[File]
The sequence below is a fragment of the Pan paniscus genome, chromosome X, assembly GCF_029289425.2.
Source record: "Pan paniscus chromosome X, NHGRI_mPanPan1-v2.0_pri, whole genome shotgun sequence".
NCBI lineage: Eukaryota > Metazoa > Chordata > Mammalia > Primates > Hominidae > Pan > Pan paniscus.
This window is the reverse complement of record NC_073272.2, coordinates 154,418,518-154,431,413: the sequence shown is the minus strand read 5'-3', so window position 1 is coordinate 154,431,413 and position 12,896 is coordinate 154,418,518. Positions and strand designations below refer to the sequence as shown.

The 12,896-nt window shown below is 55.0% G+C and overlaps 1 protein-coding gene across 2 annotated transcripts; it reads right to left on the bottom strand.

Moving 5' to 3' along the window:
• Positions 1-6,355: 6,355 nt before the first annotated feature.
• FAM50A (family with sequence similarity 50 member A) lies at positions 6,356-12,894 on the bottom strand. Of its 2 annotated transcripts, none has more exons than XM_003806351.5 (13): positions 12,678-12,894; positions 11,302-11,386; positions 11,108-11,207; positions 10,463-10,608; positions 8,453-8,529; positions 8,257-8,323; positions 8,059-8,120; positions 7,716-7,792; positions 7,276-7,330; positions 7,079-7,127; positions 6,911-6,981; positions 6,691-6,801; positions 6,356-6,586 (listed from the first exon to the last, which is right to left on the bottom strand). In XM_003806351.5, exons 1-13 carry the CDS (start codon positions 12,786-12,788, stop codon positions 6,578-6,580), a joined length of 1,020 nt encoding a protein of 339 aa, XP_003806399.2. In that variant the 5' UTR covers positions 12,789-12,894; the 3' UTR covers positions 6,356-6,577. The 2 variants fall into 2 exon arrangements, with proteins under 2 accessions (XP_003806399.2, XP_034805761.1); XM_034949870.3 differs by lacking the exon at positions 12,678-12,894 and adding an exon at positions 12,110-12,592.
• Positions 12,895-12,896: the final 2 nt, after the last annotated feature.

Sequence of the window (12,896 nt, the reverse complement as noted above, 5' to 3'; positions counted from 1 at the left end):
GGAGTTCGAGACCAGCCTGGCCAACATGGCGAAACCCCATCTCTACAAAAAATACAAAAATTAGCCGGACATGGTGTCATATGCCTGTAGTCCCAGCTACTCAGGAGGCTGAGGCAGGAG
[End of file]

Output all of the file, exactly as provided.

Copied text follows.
The sequence below is a fragment of the Pan paniscus genome, chromosome X, assembly GCF_029289425.2.
Source record: "Pan paniscus chromosome X, NHGRI_mPanPan1-v2.0_pri, whole genome shotgun sequence".
NCBI lineage: Eukaryota > Metazoa > Chordata > Mammalia > Primates > Hominidae > Pan > Pan paniscus.
This window is the reverse complement of record NC_073272.2, coordinates 154,418,518-154,431,413: the sequence shown is the minus strand read 5'-3', so window position 1 is coordinate 154,431,413 and position 12,896 is coordinate 154,418,518. Positions and strand designations below refer to the sequence as shown.

The 12,896-nt window shown below is 55.0% G+C and overlaps 1 protein-coding gene across 2 annotated transcripts; it reads right to left on the bottom strand.

Moving 5' to 3' along the window:
• Positions 1-6,355: 6,355 nt before the first annotated feature.
• FAM50A (family with sequence similarity 50 member A) lies at positions 6,356-12,894 on the bottom strand. Of its 2 annotated transcripts, none has more exons than XM_003806351.5 (13): positions 12,678-12,894; positions 11,302-11,386; positions 11,108-11,207; positions 10,463-10,608; positions 8,453-8,529; positions 8,257-8,323; positions 8,059-8,120; positions 7,716-7,792; positions 7,276-7,330; positions 7,079-7,127; positions 6,911-6,981; positions 6,691-6,801; positions 6,356-6,586 (listed from the first exon to the last, which is right to left on the bottom strand). In XM_003806351.5, exons 1-13 carry the CDS (start codon positions 12,786-12,788, stop codon positions 6,578-6,580), a joined length of 1,020 nt encoding a protein of 339 aa, XP_003806399.2. In that variant the 5' UTR covers positions 12,789-12,894; the 3' UTR covers positions 6,356-6,577. The 2 variants fall into 2 exon arrangements, with proteins under 2 accessions (XP_003806399.2, XP_034805761.1); XM_034949870.3 differs by lacking the exon at positions 12,678-12,894 and adding an exon at positions 12,110-12,592.
• Positions 12,895-12,896: the final 2 nt, after the last annotated feature.

Sequence of the window (12,896 nt, the reverse complement as noted above, 5' to 3'; positions counted from 1 at the left end):
GGAGTTCGAGACCAGCCTGGCCAACATGGCGAAACCCCATCTCTACAAAAAATACAAAAATTAGCCGGACATGGTGTCATATGCCTGTAGTCCCAGCTACTCAGGAGGCTGAGGCAGGAG